SIDELINES — UMF friends not surprised by Steve Clifford’s NBA success

BY CENTRAL MAINE

On Sunday afternoon at 1, the Charlotte Hornets and Miami Heat will play the deciding game 7 of an NBA Eastern Conference first round playoff series. Outside of the Carolinas, the biggest Charlotte Hornets booster club is probably here in Maine, where Steve Clifford’s longtime friends will be cheering for the Hornets’ head coach.

A 1983 graduate of the University of Maine at Farmington, Clifford is in this third season as Charlotte’s head coach. His time in the NBA goes back more than 15 years. His ability to coach goes back as far as his friends can remember.

Charlotte Hornets head coach Steve Clifford, a 1983 University of Maine at Farmington graduate, directs his team against the Miami Heat during the first half in Game 6 of a first-round series Friday in Charlotte, North Carolina. AP photo

“We coached against each other for years in basketball camp, and I knew he’d be a good coach. Did I think he’d be coaching in the NBA? No, that’d be crazy,” Phil St. Onge, Clifford’s friend since college, said. The son of a coach, Clifford is a basketball lifer. When Bill Martin, one of his teammates at UMF, met Clifford in 1980, he knew there was something special about him.

“I met him the first day I was on campus. He went out of his way to talk to me. I knew he was a leader on the team. I didn’t know he was only a sophomore,” Martin said.

Clifford was the Beavers’ point guard. He had 125 assists as a senior and was a defensive force, Martin said. It’s no surprise then that in each of Clifford’s three seasons Charlotte has finished the regular season in the top 10 in fewest points allowed per game. This season, the Hornets gave up 100.7 points per game, ninth-best in the NBA.

“He was always our best defender,” Martin said. “He could score, but Steve was really more of a playmaker.”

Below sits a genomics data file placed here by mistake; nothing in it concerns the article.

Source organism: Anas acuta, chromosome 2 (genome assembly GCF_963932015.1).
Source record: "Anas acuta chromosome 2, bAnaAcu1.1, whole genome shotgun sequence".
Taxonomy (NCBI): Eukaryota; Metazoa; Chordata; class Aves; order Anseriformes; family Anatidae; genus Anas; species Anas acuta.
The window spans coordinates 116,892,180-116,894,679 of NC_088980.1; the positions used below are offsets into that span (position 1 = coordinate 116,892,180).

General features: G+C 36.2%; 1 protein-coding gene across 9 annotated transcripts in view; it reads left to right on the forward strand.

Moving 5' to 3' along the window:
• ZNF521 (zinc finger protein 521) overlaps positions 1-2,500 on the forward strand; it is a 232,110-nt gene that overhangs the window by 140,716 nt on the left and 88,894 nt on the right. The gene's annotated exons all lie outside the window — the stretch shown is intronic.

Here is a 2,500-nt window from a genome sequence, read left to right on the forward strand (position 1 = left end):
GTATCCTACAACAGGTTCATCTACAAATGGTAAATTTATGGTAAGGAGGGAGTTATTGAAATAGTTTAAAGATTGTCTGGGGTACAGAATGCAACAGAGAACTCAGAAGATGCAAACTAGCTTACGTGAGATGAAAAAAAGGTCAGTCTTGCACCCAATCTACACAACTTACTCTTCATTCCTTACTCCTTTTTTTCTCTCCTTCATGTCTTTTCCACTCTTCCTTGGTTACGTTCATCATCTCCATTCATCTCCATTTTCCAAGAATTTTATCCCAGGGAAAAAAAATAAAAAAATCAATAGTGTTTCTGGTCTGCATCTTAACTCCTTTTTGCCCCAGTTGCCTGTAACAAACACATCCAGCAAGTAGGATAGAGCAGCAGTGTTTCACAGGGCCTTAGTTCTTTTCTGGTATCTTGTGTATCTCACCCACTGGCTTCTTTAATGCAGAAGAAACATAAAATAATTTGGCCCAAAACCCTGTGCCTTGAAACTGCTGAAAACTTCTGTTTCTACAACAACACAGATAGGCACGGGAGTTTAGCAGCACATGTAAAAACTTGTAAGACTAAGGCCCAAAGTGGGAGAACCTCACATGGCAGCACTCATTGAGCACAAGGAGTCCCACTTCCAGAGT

In his senior season at UMF, Clifford broke his hand. Martin watched his friend and teammate handle the adversity with poise and class.

“His season was over, but he never put his head down. He never let it show how heartbroken he was. He never stopped being a leader,” Martin said.

Clifford’s route to the NBA started in Woodland, where he coached high school basketball after graduating from UMF. Mars is closer to the NBA than Woodland. The road from Woodland to the NBA was used once, then torn out. There were stops at St. Anselm University, and Fairfield, then Boston University and Siena before Clifford became head coach at Adelphi. There was a year as an assistant at East Carolina, 13 years as an NBA assistant coach with the Knicks, Rockets, Magic and Lakers.

Clifford earned a degree in Special Education and his friends say the approach he took to teach is what makes him a good coach, particularly in the NBA. St. Onge and Martin have each sat in on a Hornets practice, watched how Clifford is able to teach NBA players and treat them like men, rather than force a bombastic or authoritative style upon them.

“His style has never changed,” Martin said. “It’s incredible. He hasn’t had to change his personality to adapt to the NBA.”

“He just understands people and knows what he has to do to make them better, and they buy into the team thing,” St. Onge added.

 

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